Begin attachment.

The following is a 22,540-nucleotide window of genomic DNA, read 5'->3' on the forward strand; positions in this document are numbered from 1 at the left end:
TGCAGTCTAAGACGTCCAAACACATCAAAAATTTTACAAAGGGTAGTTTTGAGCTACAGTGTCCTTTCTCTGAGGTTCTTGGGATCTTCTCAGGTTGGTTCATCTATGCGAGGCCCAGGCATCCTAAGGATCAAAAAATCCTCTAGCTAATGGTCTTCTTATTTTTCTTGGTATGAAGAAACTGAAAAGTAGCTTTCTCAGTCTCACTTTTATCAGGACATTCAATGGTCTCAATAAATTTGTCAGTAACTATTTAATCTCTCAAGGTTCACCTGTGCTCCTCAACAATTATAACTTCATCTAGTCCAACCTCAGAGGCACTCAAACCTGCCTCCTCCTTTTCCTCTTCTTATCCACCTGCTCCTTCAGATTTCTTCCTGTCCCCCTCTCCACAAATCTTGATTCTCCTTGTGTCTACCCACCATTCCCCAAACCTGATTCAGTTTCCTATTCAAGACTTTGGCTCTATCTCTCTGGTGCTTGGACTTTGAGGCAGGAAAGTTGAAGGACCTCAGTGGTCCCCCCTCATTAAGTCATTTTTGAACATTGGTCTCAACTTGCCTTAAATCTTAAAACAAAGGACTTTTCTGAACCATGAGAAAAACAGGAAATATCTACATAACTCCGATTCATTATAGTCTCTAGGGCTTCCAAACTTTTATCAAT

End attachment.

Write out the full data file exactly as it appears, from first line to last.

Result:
The following is a 22,540-nucleotide window of genomic DNA, read 5'->3' on the forward strand; positions in this document are numbered from 1 at the left end:
TGCAGTCTAAGACGTCCAAACACATCAAAAATTTTACAAAGGGTAGTTTTGAGCTACAGTGTCCTTTCTCTGAGGTTCTTGGGATCTTCTCAGGTTGGTTCATCTATGCGAGGCCCAGGCATCCTAAGGATCAAAAAATCCTCTAGCTAATGGTCTTCTTATTTTTCTTGGTATGAAGAAACTGAAAAGTAGCTTTCTCAGTCTCACTTTTATCAGGACATTCAATGGTCTCAATAAATTTGTCAGTAACTATTTAATCTCTCAAGGTTCACCTGTGCTCCTCAACAATTATAACTTCATCTAGTCCAACCTCAGAGGCACTCAAACCTGCCTCCTCCTTTTCCTCTTCTTATCCACCTGCTCCTTCAGATTTCTTCCTGTCCCCCTCTCCACAAATCTTGATTCTCCTTGTGTCTACCCACCATTCCCCAAACCTGATTCAGTTTCCTATTCAAGACTTTGGCTCTATCTCTCTGGTGCTTGGACTTTGAGGCAGGAAAGTTGAAGGACCTCAGTGGTCCCCCCTCATTAAGTCATTTTTGAACATTGGTCTCAACTTGCCTTAAATCTTAAAACAAAGGACTTTTCTGAACCATGAGAAAAACAGGAAATATCTACATAACTCCGATTCATTATAGTCTCTAGGGCTTCCAAACTTTTATCAAT